On Foreign Policy, Obama Treads Carefully
By Ben Pershing
President Obama came to office promising bold change on a variety of fronts, but he has often conducted his foreign policy in shades of gray. Whether in Iran or China or North Korea, when is the Obama administration not "moving cautiously" or "treading carefully" abroad?
The latest example is Honduras, where the White House yesterday criticized the coup that toppled Manuel Zelaya yet didn't signal complete disapproval. "But while condemning the overthrow, U.S. officials did not demand the reinstatement of Zelaya,' the Los Angeles Times writes. "The administration left its ambassador to Honduras in place, while several governments in the region recalled theirs." Conservatives believe the Honduran military is doing the right thing and want the U.S. to say so, while liberals want Obama to take a firmer stance against the coup and cut of military aid to the country. So far, Obama isn't huddling with either camp.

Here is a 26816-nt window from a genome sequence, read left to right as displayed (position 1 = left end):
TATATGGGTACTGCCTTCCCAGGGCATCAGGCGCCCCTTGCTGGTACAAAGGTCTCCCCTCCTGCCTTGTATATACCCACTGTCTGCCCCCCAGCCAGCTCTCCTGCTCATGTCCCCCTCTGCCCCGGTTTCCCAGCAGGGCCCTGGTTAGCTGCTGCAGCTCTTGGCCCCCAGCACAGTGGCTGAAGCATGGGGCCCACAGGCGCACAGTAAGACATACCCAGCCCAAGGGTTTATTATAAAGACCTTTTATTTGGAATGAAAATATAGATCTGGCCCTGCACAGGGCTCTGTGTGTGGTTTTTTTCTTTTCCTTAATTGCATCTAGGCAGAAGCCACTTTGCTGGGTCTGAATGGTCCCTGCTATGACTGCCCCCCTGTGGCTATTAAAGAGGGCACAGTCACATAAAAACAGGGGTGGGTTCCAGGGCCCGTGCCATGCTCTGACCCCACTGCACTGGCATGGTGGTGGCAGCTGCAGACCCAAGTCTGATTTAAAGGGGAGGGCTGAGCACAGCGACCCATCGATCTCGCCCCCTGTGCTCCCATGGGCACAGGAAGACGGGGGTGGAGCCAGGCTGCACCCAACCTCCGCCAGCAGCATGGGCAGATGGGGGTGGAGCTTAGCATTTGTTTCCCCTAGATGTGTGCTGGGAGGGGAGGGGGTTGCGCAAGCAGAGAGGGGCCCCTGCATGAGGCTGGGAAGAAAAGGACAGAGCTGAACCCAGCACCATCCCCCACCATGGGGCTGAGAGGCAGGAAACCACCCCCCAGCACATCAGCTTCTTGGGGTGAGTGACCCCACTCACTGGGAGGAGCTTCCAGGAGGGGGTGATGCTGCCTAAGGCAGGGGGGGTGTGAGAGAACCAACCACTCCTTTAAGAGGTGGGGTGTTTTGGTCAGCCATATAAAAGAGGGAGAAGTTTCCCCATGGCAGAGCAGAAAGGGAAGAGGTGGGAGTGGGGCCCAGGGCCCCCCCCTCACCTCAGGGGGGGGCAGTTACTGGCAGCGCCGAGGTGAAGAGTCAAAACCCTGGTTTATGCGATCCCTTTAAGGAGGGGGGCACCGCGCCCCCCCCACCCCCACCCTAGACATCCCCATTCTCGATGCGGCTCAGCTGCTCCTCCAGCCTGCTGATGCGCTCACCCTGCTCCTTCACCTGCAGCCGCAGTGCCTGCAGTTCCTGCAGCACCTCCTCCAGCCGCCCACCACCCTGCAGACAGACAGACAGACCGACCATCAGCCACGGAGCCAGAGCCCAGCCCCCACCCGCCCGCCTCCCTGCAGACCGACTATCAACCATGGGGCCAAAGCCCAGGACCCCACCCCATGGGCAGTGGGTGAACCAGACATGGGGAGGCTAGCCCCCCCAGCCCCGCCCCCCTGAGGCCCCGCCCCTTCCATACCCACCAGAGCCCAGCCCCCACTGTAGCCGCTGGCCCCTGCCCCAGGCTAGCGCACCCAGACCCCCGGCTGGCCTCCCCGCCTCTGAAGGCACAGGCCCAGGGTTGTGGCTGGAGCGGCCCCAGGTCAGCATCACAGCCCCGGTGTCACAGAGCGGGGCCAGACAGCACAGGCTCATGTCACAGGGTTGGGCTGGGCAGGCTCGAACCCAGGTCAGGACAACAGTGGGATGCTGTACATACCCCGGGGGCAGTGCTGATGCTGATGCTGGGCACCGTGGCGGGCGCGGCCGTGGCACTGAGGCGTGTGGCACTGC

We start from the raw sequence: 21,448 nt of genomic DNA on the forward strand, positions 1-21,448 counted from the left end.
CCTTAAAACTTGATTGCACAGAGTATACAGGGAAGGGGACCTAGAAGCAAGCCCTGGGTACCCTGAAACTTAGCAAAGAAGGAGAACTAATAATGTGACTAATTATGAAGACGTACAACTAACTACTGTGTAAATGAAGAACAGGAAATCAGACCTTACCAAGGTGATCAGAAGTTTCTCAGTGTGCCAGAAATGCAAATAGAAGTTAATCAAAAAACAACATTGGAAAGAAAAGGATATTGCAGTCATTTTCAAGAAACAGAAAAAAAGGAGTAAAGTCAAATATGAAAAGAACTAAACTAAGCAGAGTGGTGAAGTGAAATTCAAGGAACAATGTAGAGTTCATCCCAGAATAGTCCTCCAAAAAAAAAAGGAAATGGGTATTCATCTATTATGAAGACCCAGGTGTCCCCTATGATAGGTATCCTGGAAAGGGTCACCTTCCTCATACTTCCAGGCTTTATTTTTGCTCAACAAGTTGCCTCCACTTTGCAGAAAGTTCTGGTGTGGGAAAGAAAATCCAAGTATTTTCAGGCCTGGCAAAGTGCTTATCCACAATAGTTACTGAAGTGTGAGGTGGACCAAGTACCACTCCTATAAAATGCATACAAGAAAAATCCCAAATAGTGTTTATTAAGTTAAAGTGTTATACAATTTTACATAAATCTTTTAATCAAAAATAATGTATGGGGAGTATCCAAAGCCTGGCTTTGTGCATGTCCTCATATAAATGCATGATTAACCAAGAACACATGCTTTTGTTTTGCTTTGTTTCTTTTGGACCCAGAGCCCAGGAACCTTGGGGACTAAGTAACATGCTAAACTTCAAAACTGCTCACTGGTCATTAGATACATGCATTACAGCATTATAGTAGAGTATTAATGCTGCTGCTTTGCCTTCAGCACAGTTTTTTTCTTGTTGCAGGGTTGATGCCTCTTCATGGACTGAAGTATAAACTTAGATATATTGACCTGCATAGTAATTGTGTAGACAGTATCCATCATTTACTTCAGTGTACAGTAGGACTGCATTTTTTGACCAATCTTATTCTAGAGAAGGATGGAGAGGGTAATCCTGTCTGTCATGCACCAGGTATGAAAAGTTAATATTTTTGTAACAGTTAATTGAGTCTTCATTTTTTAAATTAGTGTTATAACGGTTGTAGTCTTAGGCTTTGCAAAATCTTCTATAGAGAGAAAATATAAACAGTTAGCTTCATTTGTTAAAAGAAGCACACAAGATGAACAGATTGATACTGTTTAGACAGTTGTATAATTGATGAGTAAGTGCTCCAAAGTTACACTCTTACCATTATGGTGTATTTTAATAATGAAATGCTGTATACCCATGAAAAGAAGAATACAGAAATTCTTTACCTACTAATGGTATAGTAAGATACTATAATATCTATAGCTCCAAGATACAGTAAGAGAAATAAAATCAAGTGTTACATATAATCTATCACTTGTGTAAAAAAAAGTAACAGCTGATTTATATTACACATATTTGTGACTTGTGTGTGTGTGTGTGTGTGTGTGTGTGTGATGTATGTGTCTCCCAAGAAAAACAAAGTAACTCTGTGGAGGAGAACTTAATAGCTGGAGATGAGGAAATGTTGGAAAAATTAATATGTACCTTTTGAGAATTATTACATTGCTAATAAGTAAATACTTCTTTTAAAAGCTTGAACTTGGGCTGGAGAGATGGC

Obama is walking a similar tightrope in Iraq, where U.S. troops are today withdrawing from major cities and handing over most security responsibilities to Iraqi forces. Initial reports this morning portray Iraqis celebrating the move. Still, Tom Ricks calls it a "faith-based" policy. He explains: "Will the Iraqis be able to keep the population relatively secure? To be honest, I don't know, and no one else does. It's a matter of faith." (A sidenote: Remember when a shift like this in Iraq would have been atop the front page, rather than at the bottom or inside the paper somewhere?)
June 30, 2009; 9:07 AM ET
Categories: The Rundown
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